The future for our youth has been weighing on my mind. In many respects I am hopeful for our future generations. I had the privilege of judging the final round of the YMCA Mock Trial competition for King County. The caliber of the advocacy by the high school students gave me great confidence in the future of the legal profession. But for some, their future may be seriously derailed as a result of even one contact with the current juvenile justice system.
At the March board meeting, the KCBA trustees created a task force to identify legal barriers that may contribute to the over-representation of youth from historically disadvantaged communities in the juvenile justice system. The decision to create the task force follows on an inspired presentation by Trustee Nicole McGrath. In January, McGrath, an attorney who advocates for youth, and who is a thought leader in juvenile justice reform, provided a passionate and data-driven presentation outlining the work under way to support juvenile justice reform. The trustees concluded that KCBA should continue to meaningfully contribute to the effort.
King County has certainly made progress. Two recently announced changes could greatly decrease the number of youth in detention: (1) the addition of an evening on-call judge and (2) reduction of arrest warrants that result in automatic detention. Even before these changes were adopted, the number of youth in detention had dropped from a daily average of 200 in the 1990s to an average of 60 in 2013.1
Yet children of color continue to be over represented. In 2014, 51 percent of the juveniles in detention were black.2 In contrast, only 10 percent of the King County juvenile population is black.3 An alliance of legal organizations recently submitted a piece in the Bar Bulletin and observed, “what frequently distinguishes the youth who sit in detention for weeks or months from the youth who are released back to their families and communities is not the severity of the crime, but the resources of their families and their access to the health care and community programs that keep them safe and supported.”4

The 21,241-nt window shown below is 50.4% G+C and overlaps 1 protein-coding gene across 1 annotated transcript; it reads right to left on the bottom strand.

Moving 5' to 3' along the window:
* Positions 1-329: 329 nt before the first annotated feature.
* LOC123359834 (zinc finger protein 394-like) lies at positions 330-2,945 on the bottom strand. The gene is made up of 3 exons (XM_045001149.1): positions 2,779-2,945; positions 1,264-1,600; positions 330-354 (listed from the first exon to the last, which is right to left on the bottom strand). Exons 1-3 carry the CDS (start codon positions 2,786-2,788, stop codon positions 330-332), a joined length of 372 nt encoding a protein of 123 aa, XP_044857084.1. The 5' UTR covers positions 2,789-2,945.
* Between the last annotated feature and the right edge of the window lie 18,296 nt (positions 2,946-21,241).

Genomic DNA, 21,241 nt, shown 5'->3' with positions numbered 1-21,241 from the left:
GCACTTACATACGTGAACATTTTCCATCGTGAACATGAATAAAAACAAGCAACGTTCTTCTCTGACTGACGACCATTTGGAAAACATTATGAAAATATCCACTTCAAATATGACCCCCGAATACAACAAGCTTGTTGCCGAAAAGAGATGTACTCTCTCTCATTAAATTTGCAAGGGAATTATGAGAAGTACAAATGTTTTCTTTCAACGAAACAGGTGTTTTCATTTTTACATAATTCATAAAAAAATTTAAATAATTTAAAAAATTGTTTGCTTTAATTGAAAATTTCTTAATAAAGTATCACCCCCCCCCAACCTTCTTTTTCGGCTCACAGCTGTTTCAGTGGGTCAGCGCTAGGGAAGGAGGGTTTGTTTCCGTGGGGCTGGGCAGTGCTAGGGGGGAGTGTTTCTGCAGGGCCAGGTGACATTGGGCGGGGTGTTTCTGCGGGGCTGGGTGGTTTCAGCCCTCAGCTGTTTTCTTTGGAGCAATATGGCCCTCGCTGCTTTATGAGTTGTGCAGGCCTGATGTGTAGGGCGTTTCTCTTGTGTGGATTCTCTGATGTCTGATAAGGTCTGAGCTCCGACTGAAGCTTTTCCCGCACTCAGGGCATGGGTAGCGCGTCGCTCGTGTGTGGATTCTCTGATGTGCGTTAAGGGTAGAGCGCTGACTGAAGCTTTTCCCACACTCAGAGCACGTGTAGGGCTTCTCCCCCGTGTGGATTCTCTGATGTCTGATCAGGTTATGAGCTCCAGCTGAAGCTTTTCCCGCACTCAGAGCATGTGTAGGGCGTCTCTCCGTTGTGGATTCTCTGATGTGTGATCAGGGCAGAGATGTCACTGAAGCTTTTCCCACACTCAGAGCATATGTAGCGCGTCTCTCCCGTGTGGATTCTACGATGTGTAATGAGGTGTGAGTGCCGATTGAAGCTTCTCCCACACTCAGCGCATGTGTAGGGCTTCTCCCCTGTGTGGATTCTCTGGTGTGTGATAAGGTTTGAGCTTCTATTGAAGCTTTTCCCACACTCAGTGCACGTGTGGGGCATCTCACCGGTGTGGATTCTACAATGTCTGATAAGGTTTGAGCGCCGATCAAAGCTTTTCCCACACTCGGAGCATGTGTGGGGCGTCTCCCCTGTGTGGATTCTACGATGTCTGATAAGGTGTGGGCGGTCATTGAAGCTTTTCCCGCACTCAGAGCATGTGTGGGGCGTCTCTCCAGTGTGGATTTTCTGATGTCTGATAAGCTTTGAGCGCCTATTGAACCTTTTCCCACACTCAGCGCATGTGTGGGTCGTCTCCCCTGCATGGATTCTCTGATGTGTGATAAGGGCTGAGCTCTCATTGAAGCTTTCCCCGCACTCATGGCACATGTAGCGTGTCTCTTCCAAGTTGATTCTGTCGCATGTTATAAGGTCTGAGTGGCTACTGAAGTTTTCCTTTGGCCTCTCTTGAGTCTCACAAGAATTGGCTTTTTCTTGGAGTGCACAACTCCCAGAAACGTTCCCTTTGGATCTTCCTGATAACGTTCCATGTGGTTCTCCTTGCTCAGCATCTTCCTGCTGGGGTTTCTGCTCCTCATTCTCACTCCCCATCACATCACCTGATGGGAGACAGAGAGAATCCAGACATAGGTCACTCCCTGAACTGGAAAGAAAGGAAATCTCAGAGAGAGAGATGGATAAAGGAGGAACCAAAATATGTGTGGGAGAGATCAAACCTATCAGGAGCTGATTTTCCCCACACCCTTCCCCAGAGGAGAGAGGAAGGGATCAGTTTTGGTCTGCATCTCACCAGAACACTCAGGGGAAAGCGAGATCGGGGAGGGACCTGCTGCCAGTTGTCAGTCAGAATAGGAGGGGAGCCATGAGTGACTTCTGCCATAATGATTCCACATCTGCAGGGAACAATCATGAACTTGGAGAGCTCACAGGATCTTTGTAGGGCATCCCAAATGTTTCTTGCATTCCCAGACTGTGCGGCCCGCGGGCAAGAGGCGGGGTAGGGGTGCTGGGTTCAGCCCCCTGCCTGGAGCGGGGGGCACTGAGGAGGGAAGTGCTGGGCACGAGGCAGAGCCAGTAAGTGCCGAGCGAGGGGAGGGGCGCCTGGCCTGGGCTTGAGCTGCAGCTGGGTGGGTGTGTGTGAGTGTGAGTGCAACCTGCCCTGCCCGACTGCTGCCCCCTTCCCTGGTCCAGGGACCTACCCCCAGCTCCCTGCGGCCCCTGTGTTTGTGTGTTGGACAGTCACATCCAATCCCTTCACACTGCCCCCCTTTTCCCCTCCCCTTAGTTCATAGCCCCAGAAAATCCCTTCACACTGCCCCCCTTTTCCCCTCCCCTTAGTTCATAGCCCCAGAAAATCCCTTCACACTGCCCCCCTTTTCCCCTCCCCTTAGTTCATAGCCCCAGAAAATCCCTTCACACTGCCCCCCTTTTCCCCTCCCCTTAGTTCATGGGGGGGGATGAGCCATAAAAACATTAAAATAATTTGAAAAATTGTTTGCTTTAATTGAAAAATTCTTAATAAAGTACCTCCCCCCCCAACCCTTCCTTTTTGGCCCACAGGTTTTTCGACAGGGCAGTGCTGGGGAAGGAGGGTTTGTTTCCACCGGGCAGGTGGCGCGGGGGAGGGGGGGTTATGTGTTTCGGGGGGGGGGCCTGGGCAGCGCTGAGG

The decision to create a KCBA task force on juvenile justice reform is aligned with KCBA’s track record of identifying and addressing barriers and systems that create disproportionate and over-representation of minorities and historically disadvantaged communities in the justice system. First, we prioritize pro bono funding in our budget — allocating almost 40 percent of the annual budget to pro bono policies. Second, many of our public policy positions address inequities in our legal system.
In 2005, KCBA created a task force to address the over-representation of minorities and low-income individuals in the criminal justice system, paying particular attention to drug offenses.5 As part of that work, the Drug Policy Task Force included a “Children’s and Youth Work Group” to examine children and how they enter the civil and criminal justice processes, the schools, social services, and the health care system. In 2007, KCBA adopted a resolution that recognized that the criminalization of marijuana led to a number of detrimental outcomes, including pressure to build costly prisons. That task force recommended the legalization of marijuana.
In 2012, the KCBA Board voted to support the construction of a new Children Youth and Family Center that will replace the dilapidated Youth Services Center (YSC),6 which houses Juvenile Court, Juvenile Services and the Juvenile Detention Center. The proposal included a plan to build a smaller detention facility, but also recognized that state law required the inclusion of a detention facility when a county has a juvenile courthouse. The vote followed a unanimous vote by the King County Council to support the ballot measure to fund construction. Likewise, in April 2012 the Board of Governors of the Washington State Bar Association voted unanimously to support the Center.
In February 2012, then-KCBA President Joe Bringman noted that subjecting litigants and their families to subpar conditions, “can only give them (and their families) the subliminal message that society doesn’t much value them.”7 Looking through the lens of what is happening in Flint and Detroit, Michigan, we can see that deplorable infrastructure and building conditions, if not properly addressed, can severely diminish the work of dedicated professionals and substantially interfere with students’ success in school.